HB 160: Creates the Georgia Commission on Transit Governance and Funding. The purpose of this commission will be to study and assess needs for, potential methods of funding of, and means of providing a system of mass transportation and mass transportation facilities for any one or more metropolitan areas of the state, while including consideration of federal programs. MY VOTE: YES
Source: 2018 Georgia governor campaign website Mar 30, 2017

Brian Kemp: Webpage & app for voter registration & sample ballot

As Georgia's Chief Elections Officer, Secretary Kemp has implemented numerous e-government solutions for voters and established the state as a national model for election security. Because of Kemp's innovative leadership, Georgians can now register to vote online or update their information through the new Online Voter Registration System. In just a few short months, over 30,000 Georgians have already taken advantage of this cutting edge technology.

He also launched a new My Voter Page or "MVP" program that allows Georgians to view their sample ballot, find early voting locations and times, find their Election Day polling place, verify the status of their voter registration, and much more, all on their computers or mobile devices.

Because of Brian Kemp's visionary and conservative leadership, Georgia is the first state in the nation to offer a mobile app that includes the convenience of the MVP program and online voter registration.

Source: 2018 Georgia Governor campaign website Mar 15, 2017

Nathan Deal: Make GA the Silicon Valley of the South via cyber security

In 2013, the U.S. Army announced that it would build a new cyber command headquarters alongside the National Security Agency facilities at Fort Gordon in Augusta. Less than two months ago, military officials broke ground on those future headquarters that will cost $2 billion.

Fort Gordon is already home to the Cyber Center of Excellence, a training facility for cyberspace operations. And soon, we will begin construction on the Georgia Cyber Innovation and Training Center.

My proposed budget includes $50 million for this state-owned facility, designed to promote modernization in cybersecurity technology for both private and public industries. In conjunction with the Department of Defense and the NSA, this invaluable resource will put Georgia at the pinnacle of efforts to enhance American cybersecurity in the public and private arenas with a resource unlike any other in the country. This will solidify Georgia's reputation as the Silicon Valley of the South.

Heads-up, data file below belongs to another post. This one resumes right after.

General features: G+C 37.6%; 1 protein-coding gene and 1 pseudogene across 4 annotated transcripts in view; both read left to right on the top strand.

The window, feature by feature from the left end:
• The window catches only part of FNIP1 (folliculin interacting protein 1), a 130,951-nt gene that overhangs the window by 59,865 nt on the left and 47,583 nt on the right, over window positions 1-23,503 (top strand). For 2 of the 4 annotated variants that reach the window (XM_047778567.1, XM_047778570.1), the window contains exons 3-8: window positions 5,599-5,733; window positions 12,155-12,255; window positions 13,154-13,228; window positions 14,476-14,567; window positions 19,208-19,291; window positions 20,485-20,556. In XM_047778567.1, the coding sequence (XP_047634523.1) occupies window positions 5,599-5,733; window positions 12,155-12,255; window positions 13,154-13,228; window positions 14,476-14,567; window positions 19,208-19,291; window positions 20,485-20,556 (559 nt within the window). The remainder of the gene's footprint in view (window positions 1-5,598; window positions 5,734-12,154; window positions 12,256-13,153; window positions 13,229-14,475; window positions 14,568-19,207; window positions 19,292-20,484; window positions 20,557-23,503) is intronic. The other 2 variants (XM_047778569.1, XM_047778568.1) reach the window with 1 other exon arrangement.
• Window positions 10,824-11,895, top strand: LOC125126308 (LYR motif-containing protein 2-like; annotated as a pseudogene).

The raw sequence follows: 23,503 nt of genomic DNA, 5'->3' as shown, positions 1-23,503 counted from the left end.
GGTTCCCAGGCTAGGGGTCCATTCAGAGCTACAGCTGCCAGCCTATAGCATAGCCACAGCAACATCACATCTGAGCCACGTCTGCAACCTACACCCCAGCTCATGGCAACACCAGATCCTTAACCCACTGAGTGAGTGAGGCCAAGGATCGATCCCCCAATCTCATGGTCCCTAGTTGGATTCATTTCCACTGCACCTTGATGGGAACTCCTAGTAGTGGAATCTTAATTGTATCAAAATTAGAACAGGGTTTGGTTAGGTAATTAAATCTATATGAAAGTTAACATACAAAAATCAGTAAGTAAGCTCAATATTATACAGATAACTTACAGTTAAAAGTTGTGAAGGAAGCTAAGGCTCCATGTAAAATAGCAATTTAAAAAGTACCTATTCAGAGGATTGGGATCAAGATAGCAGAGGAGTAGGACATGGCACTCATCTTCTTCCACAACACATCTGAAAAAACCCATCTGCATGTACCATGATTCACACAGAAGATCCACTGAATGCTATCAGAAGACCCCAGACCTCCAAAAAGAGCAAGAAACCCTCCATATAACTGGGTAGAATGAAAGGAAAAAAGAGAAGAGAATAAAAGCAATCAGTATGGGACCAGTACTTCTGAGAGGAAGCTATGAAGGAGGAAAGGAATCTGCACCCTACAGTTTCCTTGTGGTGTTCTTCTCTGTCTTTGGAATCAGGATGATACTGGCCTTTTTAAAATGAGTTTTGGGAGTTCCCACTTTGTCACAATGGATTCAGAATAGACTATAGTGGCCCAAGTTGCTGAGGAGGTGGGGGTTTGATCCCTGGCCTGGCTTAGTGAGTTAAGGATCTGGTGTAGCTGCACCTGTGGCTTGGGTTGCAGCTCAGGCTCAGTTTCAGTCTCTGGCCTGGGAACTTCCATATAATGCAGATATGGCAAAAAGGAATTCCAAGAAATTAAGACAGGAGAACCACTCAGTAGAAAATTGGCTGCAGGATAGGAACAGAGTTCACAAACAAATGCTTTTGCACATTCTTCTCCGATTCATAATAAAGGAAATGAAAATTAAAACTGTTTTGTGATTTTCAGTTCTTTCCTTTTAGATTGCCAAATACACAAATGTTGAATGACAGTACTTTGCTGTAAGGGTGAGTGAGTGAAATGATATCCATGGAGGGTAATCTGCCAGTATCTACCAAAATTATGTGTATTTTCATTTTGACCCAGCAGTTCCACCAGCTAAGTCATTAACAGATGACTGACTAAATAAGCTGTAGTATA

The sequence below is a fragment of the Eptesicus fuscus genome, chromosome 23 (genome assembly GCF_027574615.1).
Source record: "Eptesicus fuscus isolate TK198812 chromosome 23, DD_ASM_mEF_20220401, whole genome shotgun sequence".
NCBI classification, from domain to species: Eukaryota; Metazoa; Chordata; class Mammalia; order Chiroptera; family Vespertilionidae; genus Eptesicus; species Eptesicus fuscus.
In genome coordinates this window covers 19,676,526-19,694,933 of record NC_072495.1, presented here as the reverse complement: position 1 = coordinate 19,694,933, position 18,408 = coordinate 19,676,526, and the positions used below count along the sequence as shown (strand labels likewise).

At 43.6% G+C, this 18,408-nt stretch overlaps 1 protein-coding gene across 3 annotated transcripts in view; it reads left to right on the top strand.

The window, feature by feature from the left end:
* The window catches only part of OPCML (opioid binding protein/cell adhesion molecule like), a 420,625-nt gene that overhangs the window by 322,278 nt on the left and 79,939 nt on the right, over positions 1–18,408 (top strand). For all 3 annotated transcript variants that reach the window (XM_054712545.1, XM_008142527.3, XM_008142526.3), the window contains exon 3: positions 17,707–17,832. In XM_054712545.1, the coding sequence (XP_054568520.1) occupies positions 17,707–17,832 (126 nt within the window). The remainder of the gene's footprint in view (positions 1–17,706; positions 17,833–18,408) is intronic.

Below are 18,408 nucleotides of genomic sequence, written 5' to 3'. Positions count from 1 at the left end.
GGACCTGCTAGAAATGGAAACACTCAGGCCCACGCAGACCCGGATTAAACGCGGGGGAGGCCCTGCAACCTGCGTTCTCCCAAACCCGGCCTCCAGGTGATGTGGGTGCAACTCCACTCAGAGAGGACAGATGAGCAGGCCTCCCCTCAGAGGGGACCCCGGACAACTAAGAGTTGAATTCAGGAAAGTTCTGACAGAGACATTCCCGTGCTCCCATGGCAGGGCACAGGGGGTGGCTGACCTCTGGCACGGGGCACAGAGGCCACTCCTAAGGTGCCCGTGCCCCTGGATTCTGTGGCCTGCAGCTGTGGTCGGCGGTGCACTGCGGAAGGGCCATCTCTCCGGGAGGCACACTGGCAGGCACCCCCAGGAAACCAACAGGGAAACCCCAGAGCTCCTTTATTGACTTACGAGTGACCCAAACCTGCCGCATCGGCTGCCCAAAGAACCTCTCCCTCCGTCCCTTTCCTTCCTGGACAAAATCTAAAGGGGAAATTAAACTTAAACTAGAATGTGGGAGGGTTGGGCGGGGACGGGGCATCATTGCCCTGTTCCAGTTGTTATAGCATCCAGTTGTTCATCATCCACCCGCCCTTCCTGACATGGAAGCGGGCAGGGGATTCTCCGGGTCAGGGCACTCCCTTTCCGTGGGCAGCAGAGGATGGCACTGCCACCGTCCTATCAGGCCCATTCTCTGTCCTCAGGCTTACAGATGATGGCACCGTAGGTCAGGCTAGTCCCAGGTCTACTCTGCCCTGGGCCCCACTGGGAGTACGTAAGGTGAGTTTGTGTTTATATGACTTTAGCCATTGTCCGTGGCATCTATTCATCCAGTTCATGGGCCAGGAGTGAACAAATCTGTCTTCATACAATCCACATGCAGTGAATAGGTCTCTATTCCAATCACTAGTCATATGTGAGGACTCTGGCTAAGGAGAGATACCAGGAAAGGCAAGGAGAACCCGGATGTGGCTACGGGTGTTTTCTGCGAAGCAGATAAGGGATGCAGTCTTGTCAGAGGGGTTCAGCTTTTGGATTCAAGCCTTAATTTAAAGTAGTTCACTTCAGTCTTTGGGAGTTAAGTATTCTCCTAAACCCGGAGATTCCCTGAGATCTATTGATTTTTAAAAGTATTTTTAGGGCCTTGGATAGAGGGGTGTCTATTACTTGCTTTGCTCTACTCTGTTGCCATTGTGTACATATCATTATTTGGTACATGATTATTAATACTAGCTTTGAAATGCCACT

Source: 2017 State of the State address to Georgia Legislature Jan 11, 2017

Andrew Hunt: Apply lessons of nanotech to colleges; stop importing talent

As founder and former CEO of a leading nanotechnology company I personally know the importance of highly educated work force. As a pioneer in the field of nanotechnology I have proudly represented our state in national and international forums and conferences where leaders from across the world collaborate to find solutions to some of the most complex challenges on the planet. We will establish a strong network of interdisciplinary partnerships between industry and academic leaders within the state of Georgia.

We must implement technology and emphasize math, science and creative thought processing so our high-tech companies never have to import our scientists and engineers from outside of the US, and the top talent coming from our higher education system remains here. Utilizing existing technology, we can improve educational opportunities by accessing knowledge & effective teaching systems that already exist. We have talent here in Georgia; education is the key to unlocking that talent.

Source: 2014 Georgia gubernatorial campaign website, Aug 31, 2014

Michelle Nunn: Reverse the downward trends in basic R&D funding

Q: How would you help Americans save so they can secure their future and live independently as they age?

A: We need government policies that promote a strong middle class, build self-sufficiency for low-income families, and ensure that every Georgian has a chance to become a productive and engaged citizen. We must invest in our infrastructure, ensure that our educational system at every level is teaching the skills our young people need to succeed in a rapidly changing economy, and reverse the downward trends in basic research and development funding. We also have to create a simpler tax code and roll back unnecessary regulations that impede business development.

Source: AARP Voter Guide on 2014 Georgia Senate race Aug 31, 2014

  • The above quotations are from State of Georgia Politicians: Archives.